Numbers 32-34

Mark 9:30-50

“Now then, you Pharisees clean the outside of the cup and dish, but inside you are full of greed and wickedness.” —Luke 11:39

One of the biggest impediments to spiritual growth is a lack of true repentance. This was a huge stumbling block for the Pharisees. They were notorious for imposing outlandish rules on the people, which they tried to keep themselves, but when it came to repentance, it was mostly for show.

In Luke 18, Jesus told the parable of the Pharisee and the tax collector who went to the Temple to pray. The Pharisee, knowing all the laws of God, stood up and prayed, “God, I thank You that I am not like other people—robbers, evildoers, adulterers—or even like this tax collector. I fast twice a week and give a tenth of all I get” (Luke 18:11-12). The tax collector stood at a distance. He would not look up to heaven, but beat his breast and said, “God, have mercy on me, a sinner” (Luke 18:13).

In Jesus’s day, tax collectors were accountable to the Roman government for the money they collected, but were not accountable to the people from whom they collected. Many took a huge margin for themselves and were widely known as thieves. The Jewish people considered them traitors to Judaism for serving the Roman government. In the New Testament, they were given a category of their own—there were sinners and “tax collectors.”

Returning to the parable, which of these two men went home justified? The Pharisee thought well of himself, kept all the rules and actually thanked God that he was better than others. In contrast, the tax collector did not have a checklist to run off before God. He was guilty of sin, and he knew it. He retained a humbled disposition before God, while the Pharisee set himself on a pedestal. Jesus said,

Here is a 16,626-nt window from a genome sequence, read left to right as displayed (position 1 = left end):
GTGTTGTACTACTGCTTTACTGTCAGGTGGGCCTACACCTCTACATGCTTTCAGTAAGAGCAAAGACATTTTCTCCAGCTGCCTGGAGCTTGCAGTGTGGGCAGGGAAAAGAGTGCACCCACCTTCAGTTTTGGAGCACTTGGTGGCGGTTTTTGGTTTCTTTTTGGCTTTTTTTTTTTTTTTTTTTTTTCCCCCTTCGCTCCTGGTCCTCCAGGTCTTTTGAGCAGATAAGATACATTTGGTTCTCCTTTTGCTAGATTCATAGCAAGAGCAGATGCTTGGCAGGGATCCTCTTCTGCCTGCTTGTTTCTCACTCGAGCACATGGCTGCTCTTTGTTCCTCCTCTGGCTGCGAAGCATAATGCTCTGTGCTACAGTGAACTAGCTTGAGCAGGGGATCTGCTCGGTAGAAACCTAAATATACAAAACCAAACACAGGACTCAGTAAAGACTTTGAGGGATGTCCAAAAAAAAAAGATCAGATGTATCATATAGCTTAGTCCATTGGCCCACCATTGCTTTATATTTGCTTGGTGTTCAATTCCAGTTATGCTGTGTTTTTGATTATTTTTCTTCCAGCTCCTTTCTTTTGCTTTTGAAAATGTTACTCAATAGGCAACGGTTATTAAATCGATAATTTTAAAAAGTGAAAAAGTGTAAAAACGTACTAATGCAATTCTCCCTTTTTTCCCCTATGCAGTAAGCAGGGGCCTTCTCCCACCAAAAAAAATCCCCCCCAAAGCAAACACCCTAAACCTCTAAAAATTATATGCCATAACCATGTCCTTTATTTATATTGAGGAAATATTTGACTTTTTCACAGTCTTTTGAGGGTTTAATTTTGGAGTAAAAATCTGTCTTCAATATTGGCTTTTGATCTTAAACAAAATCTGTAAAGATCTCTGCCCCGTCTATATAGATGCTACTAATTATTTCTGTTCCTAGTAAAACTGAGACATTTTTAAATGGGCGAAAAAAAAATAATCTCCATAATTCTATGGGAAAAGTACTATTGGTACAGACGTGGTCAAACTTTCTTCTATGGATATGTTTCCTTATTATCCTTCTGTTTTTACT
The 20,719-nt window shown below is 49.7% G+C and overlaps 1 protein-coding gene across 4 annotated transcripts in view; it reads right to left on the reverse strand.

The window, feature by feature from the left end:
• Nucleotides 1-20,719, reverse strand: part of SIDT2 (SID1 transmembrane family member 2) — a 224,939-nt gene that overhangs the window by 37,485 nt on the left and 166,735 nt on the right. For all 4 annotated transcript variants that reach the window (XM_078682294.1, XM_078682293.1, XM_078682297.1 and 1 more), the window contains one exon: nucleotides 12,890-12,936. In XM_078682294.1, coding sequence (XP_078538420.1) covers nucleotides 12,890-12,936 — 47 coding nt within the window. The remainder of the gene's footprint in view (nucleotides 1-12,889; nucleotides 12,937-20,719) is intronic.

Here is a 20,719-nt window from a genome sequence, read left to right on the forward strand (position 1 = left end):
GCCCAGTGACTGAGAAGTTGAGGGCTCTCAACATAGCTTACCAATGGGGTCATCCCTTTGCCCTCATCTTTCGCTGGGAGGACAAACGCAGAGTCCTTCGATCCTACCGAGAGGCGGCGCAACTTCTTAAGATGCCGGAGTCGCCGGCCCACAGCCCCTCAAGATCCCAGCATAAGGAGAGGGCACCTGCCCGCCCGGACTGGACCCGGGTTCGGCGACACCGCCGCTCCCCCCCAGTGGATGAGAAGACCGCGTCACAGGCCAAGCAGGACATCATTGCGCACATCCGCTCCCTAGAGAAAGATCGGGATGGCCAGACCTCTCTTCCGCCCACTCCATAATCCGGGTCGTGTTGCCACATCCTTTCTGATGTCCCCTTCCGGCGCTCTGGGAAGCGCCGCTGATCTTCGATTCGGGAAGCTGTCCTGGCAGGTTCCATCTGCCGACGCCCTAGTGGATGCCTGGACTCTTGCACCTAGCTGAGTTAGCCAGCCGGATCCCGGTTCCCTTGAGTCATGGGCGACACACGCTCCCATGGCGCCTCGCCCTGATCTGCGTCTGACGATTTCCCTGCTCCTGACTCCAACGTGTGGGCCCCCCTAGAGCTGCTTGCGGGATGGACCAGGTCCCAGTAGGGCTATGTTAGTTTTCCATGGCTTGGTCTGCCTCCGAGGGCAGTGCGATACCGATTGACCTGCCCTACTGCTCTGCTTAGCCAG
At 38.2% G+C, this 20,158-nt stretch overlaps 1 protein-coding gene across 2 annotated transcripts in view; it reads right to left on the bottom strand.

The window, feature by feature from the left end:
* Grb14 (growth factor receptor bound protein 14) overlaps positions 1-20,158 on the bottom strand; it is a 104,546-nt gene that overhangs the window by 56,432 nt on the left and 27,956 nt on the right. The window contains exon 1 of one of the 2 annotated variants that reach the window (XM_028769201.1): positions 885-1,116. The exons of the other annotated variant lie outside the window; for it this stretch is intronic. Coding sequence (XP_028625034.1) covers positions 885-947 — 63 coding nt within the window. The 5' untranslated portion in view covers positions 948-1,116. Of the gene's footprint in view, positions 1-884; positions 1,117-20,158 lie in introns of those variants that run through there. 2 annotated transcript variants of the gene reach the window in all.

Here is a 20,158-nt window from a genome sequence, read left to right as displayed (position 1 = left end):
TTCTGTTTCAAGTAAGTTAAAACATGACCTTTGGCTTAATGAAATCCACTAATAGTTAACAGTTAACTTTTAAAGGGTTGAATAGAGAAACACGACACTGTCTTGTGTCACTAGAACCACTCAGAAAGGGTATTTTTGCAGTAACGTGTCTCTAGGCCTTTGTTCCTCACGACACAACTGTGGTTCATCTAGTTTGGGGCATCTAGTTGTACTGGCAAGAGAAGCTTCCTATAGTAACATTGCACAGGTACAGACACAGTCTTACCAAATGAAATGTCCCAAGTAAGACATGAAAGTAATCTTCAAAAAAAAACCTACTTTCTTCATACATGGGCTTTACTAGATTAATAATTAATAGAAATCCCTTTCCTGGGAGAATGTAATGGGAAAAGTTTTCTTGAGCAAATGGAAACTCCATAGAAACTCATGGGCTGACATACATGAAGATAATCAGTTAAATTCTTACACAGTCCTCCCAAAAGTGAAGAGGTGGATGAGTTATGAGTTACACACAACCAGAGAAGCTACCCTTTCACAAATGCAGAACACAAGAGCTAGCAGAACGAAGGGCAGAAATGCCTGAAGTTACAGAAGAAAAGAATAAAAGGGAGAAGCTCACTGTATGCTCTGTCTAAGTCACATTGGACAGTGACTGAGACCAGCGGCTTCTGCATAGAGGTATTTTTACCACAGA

“I tell you that this man [the tax collector], rather than the other, went home justified before God. For all those who exalt themselves will be humbled, and those who humble themselves will be exalted” (Luke 18:14).

God has nothing to offer us when we stand before Him reciting a list of all the ways we have been good. Jesus said, “Be on your guard against the yeast of the Pharisees, which is hypocrisy” (Luke 12:1). We can be very giving, caring people and still harbour sin in our hearts. This is where we need to be open and honest. Jesus also said, “There is nothing concealed that will not be disclosed....What you have said in the dark will be heard in the daylight, and what you have whispered in the ear in the inner rooms will be proclaimed from the roofs” (Luke 12:2-3). There is no justification for hypocrisy in repentance, but God gives graciously to the one who says, “Have mercy on me, a sinner.”

Dear Heavenly Father, You know my heart, and You know everything about me. I echo the words of the tax collector, “Be merciful on me, a sinner.” Thank You, Father.

Older Post Newer Post